|This article needs additional citations for verification. (October 2014)|
9 September 1903|
|Died||13 February 2009
Pontefract, West Yorkshire, England
Upward was born on 9 September, 1903 in Romford, Essex, the first child of Harold Arthur Upward (1874-1958) and Louisa "Isa" Upward (née Jones; 1869-1951). His siblings were John Mervyn Upward (1905-1999), Laurence Vaughan Upward (1909-1970), who suffered from schizophrenia, and Yolande Isa Upward (1911-2004). Upward was educated at Repton School, where he became a friend of Christopher Isherwood. As an undergraduate at Corpus Christi College, Cambridge, he won the Chancellor's Medal for English Verse in 1924. He was part of a group of writers including Isherwood (with whom he created the surreal world of the Mortmere stories), W. H. Auden and Stephen Spender.
After graduation Upward worked in various teaching jobs, and in 1932 took up a post at Alleyn's School, Dulwich, where he was to remain for nearly thirty years. He joined the Communist Party that year and remained committed to internationalism and socialism, although he and his wife Hilda left the Communist Party in 1948, believing its policies in Britain were no longer revolutionary.
Upward's first novel, Journey to the Border, was published by the Hogarth Press in 1938. It describes in poetic prose the rebellion of a private tutor against his employer and the menacing world of the 1930s, moving from a nightmarish state to one where he recognizes that he must join the workers' movement.
A semi-autobiographical trilogy, The Spiral Ascent, was published in the 1960s and 1970s after he had retired from teaching and moved to Sandown, Isle of Wight. It deals with a poet's life and his struggle to combine artistic creativity with political commitment, including in its historical sweep the fight against the British Union of Fascists in the 1930s, opposition to the leadership of the Communist Party in the 1940s and later involvement in the Campaign for Nuclear Disarmament.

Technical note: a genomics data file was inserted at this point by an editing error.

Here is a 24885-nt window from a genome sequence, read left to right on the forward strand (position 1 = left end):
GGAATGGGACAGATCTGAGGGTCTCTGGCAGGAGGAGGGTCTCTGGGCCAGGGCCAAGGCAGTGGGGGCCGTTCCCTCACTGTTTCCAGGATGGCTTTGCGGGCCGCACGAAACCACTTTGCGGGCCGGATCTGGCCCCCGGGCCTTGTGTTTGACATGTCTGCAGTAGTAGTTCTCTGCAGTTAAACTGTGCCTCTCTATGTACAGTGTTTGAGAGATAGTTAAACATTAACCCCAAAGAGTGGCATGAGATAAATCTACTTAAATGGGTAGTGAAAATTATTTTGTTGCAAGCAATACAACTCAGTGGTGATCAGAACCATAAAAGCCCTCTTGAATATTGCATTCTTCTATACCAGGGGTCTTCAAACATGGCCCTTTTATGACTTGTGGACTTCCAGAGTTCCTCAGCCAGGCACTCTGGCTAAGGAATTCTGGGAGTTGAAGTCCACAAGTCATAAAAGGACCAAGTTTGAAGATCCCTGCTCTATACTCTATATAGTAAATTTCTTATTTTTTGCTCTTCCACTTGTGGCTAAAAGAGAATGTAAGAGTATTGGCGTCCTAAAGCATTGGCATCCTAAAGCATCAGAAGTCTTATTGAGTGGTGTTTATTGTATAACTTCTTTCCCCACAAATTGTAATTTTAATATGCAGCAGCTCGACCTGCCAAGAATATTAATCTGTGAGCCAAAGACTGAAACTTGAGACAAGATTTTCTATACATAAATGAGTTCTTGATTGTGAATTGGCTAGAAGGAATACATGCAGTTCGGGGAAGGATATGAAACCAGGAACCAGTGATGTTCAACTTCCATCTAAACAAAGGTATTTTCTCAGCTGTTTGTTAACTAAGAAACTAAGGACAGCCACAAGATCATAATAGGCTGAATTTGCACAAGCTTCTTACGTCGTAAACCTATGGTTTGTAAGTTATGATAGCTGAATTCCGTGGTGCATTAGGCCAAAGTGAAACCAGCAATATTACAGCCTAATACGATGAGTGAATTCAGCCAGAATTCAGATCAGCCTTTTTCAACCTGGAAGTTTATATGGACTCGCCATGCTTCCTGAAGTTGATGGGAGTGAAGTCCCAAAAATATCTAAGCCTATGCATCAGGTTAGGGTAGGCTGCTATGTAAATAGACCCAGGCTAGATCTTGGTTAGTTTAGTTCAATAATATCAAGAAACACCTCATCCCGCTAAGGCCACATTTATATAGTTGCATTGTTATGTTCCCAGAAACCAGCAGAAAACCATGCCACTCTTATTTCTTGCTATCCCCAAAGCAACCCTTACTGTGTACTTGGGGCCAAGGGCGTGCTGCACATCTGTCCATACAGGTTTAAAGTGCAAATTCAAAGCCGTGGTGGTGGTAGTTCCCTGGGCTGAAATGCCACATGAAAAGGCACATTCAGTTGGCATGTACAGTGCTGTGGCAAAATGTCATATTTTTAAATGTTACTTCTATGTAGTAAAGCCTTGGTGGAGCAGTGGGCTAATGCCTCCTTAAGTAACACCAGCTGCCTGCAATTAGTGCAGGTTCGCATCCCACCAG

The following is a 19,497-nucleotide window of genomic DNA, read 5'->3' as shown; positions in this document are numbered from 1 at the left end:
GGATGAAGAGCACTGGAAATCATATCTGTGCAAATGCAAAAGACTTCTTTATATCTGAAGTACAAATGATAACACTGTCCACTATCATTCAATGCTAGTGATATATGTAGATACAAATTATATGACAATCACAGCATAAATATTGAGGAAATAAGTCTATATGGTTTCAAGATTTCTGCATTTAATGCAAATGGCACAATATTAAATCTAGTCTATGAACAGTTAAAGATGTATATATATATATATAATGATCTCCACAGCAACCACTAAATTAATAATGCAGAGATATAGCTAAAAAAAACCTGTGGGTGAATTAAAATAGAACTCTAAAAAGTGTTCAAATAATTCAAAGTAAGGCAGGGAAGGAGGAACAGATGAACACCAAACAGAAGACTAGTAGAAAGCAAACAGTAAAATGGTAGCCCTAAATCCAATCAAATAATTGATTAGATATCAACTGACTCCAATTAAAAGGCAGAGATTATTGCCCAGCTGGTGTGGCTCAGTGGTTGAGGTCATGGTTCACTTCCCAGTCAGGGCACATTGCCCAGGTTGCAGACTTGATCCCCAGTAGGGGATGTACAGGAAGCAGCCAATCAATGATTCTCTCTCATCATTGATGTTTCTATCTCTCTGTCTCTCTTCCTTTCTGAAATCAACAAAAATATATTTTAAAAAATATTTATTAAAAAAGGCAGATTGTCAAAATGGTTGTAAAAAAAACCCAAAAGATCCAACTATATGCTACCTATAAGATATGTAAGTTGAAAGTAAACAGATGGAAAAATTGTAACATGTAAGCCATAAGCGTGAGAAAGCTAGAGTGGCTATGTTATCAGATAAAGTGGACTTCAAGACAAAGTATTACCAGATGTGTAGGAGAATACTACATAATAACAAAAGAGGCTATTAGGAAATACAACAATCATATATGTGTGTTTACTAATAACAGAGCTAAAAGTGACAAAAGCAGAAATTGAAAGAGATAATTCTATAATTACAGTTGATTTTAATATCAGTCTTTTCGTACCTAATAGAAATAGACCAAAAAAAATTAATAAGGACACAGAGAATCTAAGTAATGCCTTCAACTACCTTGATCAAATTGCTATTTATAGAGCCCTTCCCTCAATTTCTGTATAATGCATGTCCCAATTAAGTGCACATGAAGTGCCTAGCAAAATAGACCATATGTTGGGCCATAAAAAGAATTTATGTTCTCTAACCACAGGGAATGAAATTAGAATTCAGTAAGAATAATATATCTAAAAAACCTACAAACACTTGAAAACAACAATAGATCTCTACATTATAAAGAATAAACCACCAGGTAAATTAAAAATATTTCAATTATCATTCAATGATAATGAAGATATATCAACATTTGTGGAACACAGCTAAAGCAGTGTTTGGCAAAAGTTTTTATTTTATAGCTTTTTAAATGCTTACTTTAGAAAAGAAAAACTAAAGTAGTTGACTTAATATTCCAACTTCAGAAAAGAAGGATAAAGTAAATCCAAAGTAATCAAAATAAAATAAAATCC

In the last decades of the twentieth century Upward returned to writing short stories, which were published, along with earlier works, by Enitharmon Press. In 2003, a complete collection of his short stories, A Renegade in Springtime, was published to celebrate his centenary. In 2005, Upward was elected a Fellow of the Royal Society of Literature and awarded their Benson Medal. 
- Journey to the Border (1938, revised 1994)
- In the Thirties — vol. 1 of The Spiral Ascent (1962)
- The Rotten Elements — vol. 2 of The Spiral Ascent (1969)
- No Home but the Struggle — vol. 3 of The Spiral Ascent (1977)
Short story collections
- The Railway Accident and Other Stories (1969)
- The Night Walk and Other Stories (1987)
- The Mortmere Stories (1994)
- An Unmentionable Man (1994)
- The Scenic Railway (1997)
- The Coming Day and Other Stories (2000)
- A Renegade in Springtime (2003)
A full bibliography can be found in Edward Upward: A Bibliography 1920–2000, Alan Walker, Enitharmon Press (2000).
- Mario Faraone, L’isola e il treno: L’opera di Edward Upward tra impegno politico e creatività artistica, Roma, La Sapienza Università Editrice, 2013
This book length study is in Italian language, with extensive English language quotations, a previously unpublished interview with the author, and an updated and integrated bibliography (2012).
- Parker, Peter (17 February 2009). "Edward Upward: Writer of politically charged novels and short stories who was a contemporary of W.H. Auden". London: The Independent. Retrieved 11 August 2010.
- "Edward Upward writer who illuminated the social turmoil of the 1930s". The Times (London). 16 February 2009.
- Edward Upward website Includes electronic editions of The Spiral Ascent and other works
- World Socialist Website obituary, 30 March 2009
- New York Times obituary 22 February 2009
- Socialist Worker obituary
- The Guardian obituary 16 February 2009
- Guardian article August 2003
- Observer article March 2003
- Socialist Review article October 2003
- Socialist Review review May 2003
- Camden New Journal review August 2003
- The Dulwich Society review Winter 2003
- New Humanist review June 2003
- "Morning Star"  16 February 2009
- "An Unrepentant Communist-blog"  February 2009